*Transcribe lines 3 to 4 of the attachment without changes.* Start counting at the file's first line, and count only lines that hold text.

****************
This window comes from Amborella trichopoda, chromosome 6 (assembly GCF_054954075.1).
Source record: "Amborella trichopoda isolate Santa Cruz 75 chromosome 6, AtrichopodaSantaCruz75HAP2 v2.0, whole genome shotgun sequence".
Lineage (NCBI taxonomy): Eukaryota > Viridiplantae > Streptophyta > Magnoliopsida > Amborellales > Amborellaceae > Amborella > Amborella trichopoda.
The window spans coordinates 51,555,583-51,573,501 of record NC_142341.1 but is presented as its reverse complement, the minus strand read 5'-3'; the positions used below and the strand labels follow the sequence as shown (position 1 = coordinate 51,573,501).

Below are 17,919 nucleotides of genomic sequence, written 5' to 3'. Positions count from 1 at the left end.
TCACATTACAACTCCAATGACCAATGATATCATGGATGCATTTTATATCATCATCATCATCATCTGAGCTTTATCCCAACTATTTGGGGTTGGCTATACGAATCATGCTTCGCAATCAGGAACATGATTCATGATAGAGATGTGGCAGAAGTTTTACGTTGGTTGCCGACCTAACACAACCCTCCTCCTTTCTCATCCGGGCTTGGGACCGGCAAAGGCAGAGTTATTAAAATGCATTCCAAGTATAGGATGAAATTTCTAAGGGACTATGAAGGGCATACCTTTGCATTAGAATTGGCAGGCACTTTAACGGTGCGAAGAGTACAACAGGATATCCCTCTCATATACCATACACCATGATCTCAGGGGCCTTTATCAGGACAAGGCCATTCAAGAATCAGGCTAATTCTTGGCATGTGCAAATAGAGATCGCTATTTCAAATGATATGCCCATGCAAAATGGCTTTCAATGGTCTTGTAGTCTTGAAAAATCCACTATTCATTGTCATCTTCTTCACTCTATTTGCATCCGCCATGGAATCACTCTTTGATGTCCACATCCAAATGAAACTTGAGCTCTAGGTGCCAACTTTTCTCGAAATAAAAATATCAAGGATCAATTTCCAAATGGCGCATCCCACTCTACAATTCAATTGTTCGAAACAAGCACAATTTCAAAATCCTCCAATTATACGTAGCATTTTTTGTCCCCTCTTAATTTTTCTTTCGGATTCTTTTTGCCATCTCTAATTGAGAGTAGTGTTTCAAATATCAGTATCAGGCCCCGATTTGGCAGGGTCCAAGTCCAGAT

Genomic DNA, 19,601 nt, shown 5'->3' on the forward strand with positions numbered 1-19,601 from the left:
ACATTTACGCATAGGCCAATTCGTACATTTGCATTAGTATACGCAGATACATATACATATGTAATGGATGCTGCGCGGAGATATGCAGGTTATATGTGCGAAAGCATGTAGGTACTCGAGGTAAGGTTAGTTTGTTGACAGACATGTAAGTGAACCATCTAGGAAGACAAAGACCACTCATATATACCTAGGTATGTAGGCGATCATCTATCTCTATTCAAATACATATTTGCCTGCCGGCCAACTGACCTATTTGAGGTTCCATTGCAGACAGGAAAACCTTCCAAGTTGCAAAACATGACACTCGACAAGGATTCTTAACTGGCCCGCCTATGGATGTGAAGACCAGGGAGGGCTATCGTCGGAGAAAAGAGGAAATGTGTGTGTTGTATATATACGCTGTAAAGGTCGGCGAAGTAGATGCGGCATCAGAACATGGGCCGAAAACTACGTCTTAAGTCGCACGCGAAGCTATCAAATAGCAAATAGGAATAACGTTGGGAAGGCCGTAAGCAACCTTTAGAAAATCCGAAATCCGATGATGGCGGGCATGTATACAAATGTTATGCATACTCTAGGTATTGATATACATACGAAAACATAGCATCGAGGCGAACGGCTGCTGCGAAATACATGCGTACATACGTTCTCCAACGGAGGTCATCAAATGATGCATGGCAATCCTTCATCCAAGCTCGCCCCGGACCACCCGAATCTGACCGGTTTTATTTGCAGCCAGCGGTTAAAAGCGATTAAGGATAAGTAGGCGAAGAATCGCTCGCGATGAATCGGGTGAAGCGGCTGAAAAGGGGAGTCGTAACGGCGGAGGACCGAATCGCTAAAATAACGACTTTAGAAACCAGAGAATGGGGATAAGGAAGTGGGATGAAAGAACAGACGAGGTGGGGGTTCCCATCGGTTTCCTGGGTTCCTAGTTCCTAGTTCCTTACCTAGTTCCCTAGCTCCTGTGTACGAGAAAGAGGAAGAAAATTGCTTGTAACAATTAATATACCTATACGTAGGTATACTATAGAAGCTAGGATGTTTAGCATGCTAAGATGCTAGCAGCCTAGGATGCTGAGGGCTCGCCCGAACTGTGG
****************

Lineage (NCBI taxonomy): Eukaryota > Viridiplantae > Streptophyta > Magnoliopsida > Amborellales > Amborellaceae > Amborella > Amborella trichopoda.
The window spans coordinates 51,555,583-51,573,501 of record NC_142341.1 but is presented as its reverse complement, the minus strand read 5'-3'; the positions used below and the strand labels follow the sequence as shown (position 1 = coordinate 51,573,501).